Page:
Does Safavieh just import hand-knotted rugs, or do you actually produce them?
We produce them. Safavieh is a leading producer of hand-knotted rugs in the traditional rug-making centers of India, China, Pakistan, Nepal and other countries. We also offer an extensive collection of antique rugs. And we have a large selection of higher quality hand-tufted products from around the world.
How can I tell if a rug is hand-knotted?
Look at the underside. A hand-knotted rug shows the same pattern on the back as on the front. Hand-tufted rugs almost always have a plain backing or show a glue residue. Some machine-made rugs show a hazy pattern on the back. If you’re unsure, the hand-knotted rug is the only one that can be folded in either direction (like a handkerchief); all others must be rolled.
How can I tell the quality of a hand-knotted rug?
Knot count is the most important factor. The finer the knot, hence the more knots per square inch, the higher the rug quality. But wool quality, design, luster and dye method also play a role. A Safavieh professional can speak to each of these quality points when showing you a hand-knotted rug.
While contemporary designs go well with straight-line furnishings, and old-world designs with traditional rooms, don’t be afraid to mix it up.
What type or design rug should I choose?
That depends on your décor and the feeling you want to achieve. While contemporary designs go well with straight-line, clean furnishings, and old-world designs with more traditional rooms, don’t be afraid to mix it up. Some of today’s most beautiful rooms combine modern looks with things of the past. Consider working with an interior designer (Safavieh offers free design services), who can help you choose a rug that will harmonize with its setting.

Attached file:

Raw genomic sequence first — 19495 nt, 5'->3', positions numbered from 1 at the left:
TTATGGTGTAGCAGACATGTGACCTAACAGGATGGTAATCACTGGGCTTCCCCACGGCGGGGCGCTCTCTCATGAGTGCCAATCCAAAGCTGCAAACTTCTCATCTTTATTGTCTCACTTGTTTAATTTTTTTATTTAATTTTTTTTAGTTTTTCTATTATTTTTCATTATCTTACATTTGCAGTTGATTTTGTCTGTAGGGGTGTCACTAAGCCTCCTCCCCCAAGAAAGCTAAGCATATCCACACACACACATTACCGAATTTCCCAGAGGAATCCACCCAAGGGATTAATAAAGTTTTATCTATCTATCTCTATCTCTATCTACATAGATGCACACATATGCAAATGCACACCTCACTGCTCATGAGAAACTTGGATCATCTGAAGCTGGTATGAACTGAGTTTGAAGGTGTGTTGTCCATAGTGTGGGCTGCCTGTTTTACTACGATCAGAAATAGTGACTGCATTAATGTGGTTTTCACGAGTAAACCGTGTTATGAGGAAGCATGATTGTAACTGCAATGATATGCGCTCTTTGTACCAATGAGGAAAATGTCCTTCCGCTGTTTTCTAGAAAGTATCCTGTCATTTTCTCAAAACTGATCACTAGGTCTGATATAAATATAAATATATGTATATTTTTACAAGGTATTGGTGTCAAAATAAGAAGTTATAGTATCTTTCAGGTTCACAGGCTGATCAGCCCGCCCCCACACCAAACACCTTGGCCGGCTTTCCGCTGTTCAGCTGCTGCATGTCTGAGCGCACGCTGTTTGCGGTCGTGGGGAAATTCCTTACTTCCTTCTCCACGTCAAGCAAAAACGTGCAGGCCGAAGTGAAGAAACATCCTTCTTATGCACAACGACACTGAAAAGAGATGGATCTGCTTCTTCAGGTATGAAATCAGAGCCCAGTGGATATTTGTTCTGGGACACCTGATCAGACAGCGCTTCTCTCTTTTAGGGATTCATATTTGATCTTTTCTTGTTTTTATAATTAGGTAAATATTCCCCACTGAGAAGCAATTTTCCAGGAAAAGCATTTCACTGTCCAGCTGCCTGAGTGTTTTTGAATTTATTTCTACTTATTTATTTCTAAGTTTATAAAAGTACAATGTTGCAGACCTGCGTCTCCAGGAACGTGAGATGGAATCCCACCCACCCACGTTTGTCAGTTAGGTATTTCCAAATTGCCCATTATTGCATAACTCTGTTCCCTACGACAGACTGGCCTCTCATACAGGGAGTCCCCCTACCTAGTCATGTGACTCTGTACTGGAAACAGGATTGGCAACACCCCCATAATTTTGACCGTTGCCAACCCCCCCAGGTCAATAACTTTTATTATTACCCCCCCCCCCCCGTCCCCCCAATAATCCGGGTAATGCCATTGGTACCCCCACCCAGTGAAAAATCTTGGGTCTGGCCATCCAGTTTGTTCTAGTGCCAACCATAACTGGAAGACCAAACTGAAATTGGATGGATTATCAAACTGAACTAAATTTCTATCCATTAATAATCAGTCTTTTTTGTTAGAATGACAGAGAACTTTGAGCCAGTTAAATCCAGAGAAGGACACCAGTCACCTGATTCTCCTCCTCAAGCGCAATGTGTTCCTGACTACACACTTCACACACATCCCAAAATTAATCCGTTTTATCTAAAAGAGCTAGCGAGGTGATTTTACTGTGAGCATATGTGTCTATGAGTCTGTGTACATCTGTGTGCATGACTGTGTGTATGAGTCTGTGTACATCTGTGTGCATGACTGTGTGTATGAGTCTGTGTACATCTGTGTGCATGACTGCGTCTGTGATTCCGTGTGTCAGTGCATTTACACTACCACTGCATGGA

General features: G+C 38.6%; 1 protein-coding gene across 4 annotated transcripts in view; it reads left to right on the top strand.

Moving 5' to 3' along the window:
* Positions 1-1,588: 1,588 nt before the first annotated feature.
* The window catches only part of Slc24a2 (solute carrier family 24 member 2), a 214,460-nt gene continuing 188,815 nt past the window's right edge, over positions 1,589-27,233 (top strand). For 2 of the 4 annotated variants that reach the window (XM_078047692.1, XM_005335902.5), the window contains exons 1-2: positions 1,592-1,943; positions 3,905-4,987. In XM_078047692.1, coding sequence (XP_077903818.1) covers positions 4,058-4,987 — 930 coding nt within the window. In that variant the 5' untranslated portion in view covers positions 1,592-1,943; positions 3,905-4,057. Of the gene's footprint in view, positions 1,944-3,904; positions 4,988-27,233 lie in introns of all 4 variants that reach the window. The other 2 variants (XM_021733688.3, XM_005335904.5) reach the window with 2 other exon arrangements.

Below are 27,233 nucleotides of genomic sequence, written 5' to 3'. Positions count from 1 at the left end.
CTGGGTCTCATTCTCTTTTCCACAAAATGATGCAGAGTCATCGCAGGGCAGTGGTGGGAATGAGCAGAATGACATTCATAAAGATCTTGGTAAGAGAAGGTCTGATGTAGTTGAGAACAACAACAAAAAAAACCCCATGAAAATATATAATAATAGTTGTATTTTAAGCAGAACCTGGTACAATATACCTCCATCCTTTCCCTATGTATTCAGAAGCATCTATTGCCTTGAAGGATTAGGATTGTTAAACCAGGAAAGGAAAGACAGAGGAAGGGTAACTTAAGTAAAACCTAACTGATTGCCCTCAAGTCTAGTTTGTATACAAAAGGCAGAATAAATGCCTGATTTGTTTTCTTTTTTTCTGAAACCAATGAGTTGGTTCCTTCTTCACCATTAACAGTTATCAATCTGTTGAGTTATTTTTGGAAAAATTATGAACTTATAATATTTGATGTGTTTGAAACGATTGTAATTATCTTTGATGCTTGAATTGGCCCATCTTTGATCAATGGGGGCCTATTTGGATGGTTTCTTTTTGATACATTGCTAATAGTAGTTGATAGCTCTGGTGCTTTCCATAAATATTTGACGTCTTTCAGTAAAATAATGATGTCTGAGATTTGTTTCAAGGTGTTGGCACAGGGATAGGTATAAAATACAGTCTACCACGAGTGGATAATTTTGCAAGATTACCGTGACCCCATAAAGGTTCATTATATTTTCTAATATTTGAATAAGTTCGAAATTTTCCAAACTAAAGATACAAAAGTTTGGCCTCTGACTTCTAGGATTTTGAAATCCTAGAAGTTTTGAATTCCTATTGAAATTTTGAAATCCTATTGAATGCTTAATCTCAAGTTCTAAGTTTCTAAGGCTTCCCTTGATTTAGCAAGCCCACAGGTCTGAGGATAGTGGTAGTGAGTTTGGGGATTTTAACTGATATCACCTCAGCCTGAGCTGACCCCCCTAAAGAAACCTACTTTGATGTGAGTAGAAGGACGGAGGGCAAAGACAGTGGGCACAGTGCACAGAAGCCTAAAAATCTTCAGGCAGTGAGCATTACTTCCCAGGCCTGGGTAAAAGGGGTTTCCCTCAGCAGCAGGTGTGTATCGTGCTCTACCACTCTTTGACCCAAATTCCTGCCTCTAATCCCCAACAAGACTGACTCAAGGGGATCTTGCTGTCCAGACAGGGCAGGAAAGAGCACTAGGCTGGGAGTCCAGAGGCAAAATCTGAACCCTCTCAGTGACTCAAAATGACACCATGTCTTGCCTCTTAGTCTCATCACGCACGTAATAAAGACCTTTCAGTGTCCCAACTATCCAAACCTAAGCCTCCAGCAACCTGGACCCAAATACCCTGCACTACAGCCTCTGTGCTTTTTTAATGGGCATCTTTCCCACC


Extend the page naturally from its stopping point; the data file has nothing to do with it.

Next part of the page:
What should I know about design trends in fine rugs?
Safavieh is making antique reproduction rugs that have the character of real antiques, with mellow colors and the soft, worn look of museum-quality pieces. In our Dream Collection, made with lustrous banana silk and a touch of cotton, a faded appearance, imitating the effect of years of use, is designed right into the weave. Another great look is that of over-dyed rugs. Each one-of-a-kind rug is over-dyed after it’s woven for a vibrant, saturated tone that has the effect of muting the underlying pattern. These highly popular reinterpretations of historic designs work especially well in contemporary rooms.
So how do I decide?
Sometimes choosing a rug is like choosing a mate: When the right one comes along, you just know it! Visit one of our rug galleries, where the selection is huge, and see which rugs “speak” to you. If you have any doubt, let Safavieh help: We can bring a rug to your home on a trial basis, so you can see how it looks and feels in your home environment.
The Ancient Skills of Rug-Making
The skills of rug-making are a thread that links us to the dawn of civilization. A hand-knotted rug is organic, artisanal, hand-made and one-of-a-kind—a true heirloom.